The Minnesota Timberwolves' roster has already been destroyed by injuries.
Flip Saunders only has a handful of players while Ricky Rubio, Kevin Martin and Nikola Pekovic -- three of the opening day starters -- aren't expected to return for at least a month. Ronnie Turiaf has been virtually invisible, Mo Williams is aging and unable to carry a full workload and the Wolves have yet to catch momentum, in terms of good health, thus far this year.
The plethora of casualties subsequently ensures that the Wolves are in the midst of a rebuilding season, which is fine. This means they aren't flirting with any postseason aspirations and can focus on player development. Saunders has no choice but to play rookies Zach LaVine and Andrew Wiggins, along with second year players Shabazz Muhammad, Gorgui Dieng and Anthony Bennett in each game, because there aren't many other viable options.
Even though the Wolves are destined for another losing season there have been reasons to be optimistic about the future; Wiggins recorded his first double-double of the season in an unexpected victory over the Portland Trail Blazers, LaVine scored 28 in a road-win against the Los Angeles Lakers, Dieng averages more points, rebounds and assists per game than he did last season and the same is true for Bennett, who spent his rookie season with the Cleveland Cavaliers.
Saunders has really done all he can -- especially if you consider what he has to work with -- and these are encouraging performances, but it's hard to measure development using statistics. This is perhaps why Muhammad has really been one of the more positive storylines this season. It's not that he's averaging 11 points in 18 minutes per game, but the way he seems to hustle at both ends of the floor, and on each possession, that has been so damn impressive.
And Muhammad has played especially well recently. He averaged 13.8 points in 22 minutes per game over the Wolves' previous five matchups, showing energy the very moment he steps onto the court. It's really a refreshing sight to see.
Having seen the production and relentlessness brought on what appears to be a pretty regular basis, some are asking why Muhammad isn't in the starting lineup. And it's a fair question to ask. However, the answer (at least my answer) doesn't get behind the idea in question.
There is a common misconception that starting lineups consist of the best five players on a team.
There is no true formula or equation that determines which players should and shouldn't start. It's ultimately the head coach that makes the decision of which five players are on the court at tip-off. Take the Golden State Warriors, for example.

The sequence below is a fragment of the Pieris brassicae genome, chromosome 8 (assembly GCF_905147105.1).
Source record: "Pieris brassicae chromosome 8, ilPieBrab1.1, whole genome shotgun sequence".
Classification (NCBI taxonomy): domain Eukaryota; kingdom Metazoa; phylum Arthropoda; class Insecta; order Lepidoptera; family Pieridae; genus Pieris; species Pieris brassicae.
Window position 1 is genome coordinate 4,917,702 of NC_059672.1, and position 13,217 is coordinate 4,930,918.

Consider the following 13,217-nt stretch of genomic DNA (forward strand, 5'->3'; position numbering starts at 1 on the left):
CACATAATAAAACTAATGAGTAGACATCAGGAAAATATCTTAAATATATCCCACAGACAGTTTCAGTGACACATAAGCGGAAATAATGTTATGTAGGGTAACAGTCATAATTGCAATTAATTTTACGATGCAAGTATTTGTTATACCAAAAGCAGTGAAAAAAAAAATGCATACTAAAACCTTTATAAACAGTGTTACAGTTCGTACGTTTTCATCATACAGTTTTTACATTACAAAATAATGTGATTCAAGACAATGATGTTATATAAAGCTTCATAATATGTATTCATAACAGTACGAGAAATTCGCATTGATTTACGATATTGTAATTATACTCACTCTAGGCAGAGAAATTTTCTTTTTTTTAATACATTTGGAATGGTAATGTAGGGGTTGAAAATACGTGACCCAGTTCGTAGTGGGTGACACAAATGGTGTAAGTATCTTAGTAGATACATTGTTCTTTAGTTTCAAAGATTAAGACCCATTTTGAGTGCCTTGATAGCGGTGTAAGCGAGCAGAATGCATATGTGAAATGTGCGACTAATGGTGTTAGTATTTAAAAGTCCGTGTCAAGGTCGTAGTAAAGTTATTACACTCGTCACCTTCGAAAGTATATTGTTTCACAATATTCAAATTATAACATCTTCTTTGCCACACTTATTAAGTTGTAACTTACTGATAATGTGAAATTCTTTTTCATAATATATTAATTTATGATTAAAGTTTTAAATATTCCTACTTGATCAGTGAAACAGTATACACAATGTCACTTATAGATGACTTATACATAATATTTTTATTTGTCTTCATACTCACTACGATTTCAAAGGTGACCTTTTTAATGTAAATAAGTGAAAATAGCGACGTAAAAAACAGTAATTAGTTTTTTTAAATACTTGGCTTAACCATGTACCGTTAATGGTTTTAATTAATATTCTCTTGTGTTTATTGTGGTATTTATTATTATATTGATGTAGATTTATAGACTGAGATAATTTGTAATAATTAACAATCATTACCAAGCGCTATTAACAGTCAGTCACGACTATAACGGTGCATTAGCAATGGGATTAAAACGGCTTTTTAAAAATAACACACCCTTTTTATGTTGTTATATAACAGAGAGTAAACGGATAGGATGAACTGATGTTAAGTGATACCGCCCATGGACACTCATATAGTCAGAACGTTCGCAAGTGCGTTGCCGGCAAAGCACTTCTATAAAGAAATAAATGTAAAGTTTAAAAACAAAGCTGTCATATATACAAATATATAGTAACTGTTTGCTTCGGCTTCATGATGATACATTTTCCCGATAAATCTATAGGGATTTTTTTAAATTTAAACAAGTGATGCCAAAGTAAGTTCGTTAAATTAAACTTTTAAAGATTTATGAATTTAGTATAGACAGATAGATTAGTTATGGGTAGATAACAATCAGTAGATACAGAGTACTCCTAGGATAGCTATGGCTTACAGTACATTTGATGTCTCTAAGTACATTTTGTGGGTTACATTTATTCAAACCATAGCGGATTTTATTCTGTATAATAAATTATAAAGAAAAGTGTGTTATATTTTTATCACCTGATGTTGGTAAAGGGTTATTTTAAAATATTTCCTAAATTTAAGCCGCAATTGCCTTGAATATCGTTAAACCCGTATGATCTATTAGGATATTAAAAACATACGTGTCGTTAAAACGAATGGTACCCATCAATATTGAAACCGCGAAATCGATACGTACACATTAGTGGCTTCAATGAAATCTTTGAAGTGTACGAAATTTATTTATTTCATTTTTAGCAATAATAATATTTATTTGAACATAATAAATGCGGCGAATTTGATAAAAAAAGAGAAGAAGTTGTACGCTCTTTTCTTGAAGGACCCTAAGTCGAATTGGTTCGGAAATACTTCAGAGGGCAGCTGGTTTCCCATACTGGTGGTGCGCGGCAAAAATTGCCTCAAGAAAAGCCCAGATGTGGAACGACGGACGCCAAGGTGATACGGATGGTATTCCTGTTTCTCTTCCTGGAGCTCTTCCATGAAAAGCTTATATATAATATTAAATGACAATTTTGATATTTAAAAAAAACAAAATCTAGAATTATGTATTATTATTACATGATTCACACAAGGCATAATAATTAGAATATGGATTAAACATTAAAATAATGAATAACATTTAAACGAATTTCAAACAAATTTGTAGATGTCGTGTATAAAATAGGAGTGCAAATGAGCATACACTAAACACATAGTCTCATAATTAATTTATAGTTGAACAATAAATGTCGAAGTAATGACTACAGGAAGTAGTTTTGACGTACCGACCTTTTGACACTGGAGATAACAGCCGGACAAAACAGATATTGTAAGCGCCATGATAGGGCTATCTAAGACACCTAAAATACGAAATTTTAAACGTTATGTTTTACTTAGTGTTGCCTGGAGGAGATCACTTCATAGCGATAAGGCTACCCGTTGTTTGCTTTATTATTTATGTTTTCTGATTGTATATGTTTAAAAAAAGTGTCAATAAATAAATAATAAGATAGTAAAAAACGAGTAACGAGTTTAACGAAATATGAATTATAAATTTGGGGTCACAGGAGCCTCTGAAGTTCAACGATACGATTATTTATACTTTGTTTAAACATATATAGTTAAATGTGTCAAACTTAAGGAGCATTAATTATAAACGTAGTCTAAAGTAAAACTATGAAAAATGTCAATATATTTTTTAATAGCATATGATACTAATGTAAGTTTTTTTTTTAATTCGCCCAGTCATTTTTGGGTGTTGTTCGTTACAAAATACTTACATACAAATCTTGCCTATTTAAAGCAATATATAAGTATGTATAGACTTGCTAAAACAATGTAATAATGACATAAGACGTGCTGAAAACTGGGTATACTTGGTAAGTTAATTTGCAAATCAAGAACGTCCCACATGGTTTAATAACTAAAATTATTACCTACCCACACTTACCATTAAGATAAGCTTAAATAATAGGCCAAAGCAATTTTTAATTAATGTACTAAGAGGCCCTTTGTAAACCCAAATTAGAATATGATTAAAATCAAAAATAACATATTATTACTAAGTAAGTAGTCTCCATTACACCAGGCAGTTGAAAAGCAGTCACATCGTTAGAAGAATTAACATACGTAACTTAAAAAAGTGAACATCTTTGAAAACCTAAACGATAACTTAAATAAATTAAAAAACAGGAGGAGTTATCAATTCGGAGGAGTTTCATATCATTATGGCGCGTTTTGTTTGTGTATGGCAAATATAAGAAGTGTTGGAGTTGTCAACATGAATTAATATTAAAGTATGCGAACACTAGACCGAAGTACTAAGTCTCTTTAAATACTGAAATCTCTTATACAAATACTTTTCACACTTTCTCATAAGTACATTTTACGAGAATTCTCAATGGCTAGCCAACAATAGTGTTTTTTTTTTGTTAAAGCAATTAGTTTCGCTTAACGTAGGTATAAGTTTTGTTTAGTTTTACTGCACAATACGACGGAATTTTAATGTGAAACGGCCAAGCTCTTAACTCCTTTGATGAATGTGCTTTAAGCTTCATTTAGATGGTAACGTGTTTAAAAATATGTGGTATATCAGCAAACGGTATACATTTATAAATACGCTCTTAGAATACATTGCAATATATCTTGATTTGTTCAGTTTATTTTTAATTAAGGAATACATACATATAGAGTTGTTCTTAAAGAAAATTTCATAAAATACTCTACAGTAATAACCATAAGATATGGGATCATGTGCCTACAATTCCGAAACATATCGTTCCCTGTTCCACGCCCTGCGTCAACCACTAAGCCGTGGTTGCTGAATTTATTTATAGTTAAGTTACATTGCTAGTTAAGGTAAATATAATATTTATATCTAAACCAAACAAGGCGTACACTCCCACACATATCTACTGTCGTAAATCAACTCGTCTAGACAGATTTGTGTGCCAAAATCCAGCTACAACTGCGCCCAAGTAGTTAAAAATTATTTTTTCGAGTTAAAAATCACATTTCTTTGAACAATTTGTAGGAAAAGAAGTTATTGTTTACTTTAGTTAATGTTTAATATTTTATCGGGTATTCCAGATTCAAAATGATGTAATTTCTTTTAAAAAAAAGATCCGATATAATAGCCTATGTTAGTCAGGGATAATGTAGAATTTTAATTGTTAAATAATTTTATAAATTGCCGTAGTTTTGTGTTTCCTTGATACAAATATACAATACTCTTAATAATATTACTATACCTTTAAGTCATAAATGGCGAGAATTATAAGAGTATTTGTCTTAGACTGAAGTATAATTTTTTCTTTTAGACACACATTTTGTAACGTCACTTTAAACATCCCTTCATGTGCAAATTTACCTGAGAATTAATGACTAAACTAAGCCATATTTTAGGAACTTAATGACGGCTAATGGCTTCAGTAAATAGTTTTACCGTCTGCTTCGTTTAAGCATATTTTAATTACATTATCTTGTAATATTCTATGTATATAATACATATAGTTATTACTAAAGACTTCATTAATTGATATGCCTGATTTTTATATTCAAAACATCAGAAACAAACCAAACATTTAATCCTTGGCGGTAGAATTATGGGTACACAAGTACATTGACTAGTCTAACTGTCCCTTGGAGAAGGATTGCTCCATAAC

Last season, under Mark Jackson, Andre Iguodala started at small forward in each of his 62 appearances with the Warriors.
Collectively, Iguodala, Steph Curry, Klay Thompson, David Lee and Andrew Bogut was Jackson's most-used lineup throughout the year, recording 819 minutes on the floor together over 44-game span. These five finished last season as the Warriors' only group to average a positive plus-minus rating (+5.8) on a per game basis. Per game, Curry, Thompson, Iguodala, Lee and Bogut averaged a better +/- rating than any of the 250 most-used lineups in the NBA last season.
Shortly after being eliminated from the postseason Mark Jackson was fired and replaced by Steve Kerr.
A member of arguably the best lineup in the league last year, Iguodala has yet to start for the Warriors this season. Even though Kerr admitted Iguodala was at times the Warriors' best player during training camp, it's third year player Harrison Barnes that has started in each of his 22 appearances.
So far, the starting lineup of Curry, Thompson, Barnes, Draymond Green (Lee has yet to play this season and is recovering from injury) and Bogut has recorded a per game plus-minus average of +7.5. Although they don't rank atop the league in this category, Kerr and the Warriors' starters currently own the NBA's best record.
Meanwhile, Barnes is having what could be considered his best year as a pro. "The Resurgence of Harrison Barnes" was written by Warriors beat writer Marcus Thompson, who explains how and why Barnes has flourished since the arrival of Kerr.
As for Iguodala, well, how could someone possibly complain about being part of a roster that's off to a 19-2 start?
Unless Shabazz Muhammad can play point guard, his presence in the starting lineup doesn't make any sense.
The Wolves' roster contains an inordinate amount of wing players; LaVine, Martin, Wiggins, Brewer, Muhammad, Chase Budinger, Robbie Hummel and Glenn Robinson III. The problems and benefits that coincide with having an abundance of wings have been presented and discussed in multiple columns published on this website. Some of the concerns with the Wolves' roster started coming to fruition after Rubio was sidelined with a sprained ankle.
Williams has missed time with his own injury problems, which is why LaVine has started at point guard in the Wolves' previous four games. There is a substantial population within the Canis Hoopus community who believe he isn't a point guard but rather a shooting guard, which is fine. However, there is no denying that LaVine must become a better ball handler, regardless of his "true" position.
Outside of Williams and LaVine, Saunders' only other option at point guard is Brewer. Essentially, the Wolves are without a secondary ball handler no matter which five players are on the court. Here are the starting lineups used through six games in December.
- LaVine, Wiggins, Brewer, Young and Dieng.
- Williams, Wiggins, Brewer, Young and Dieng.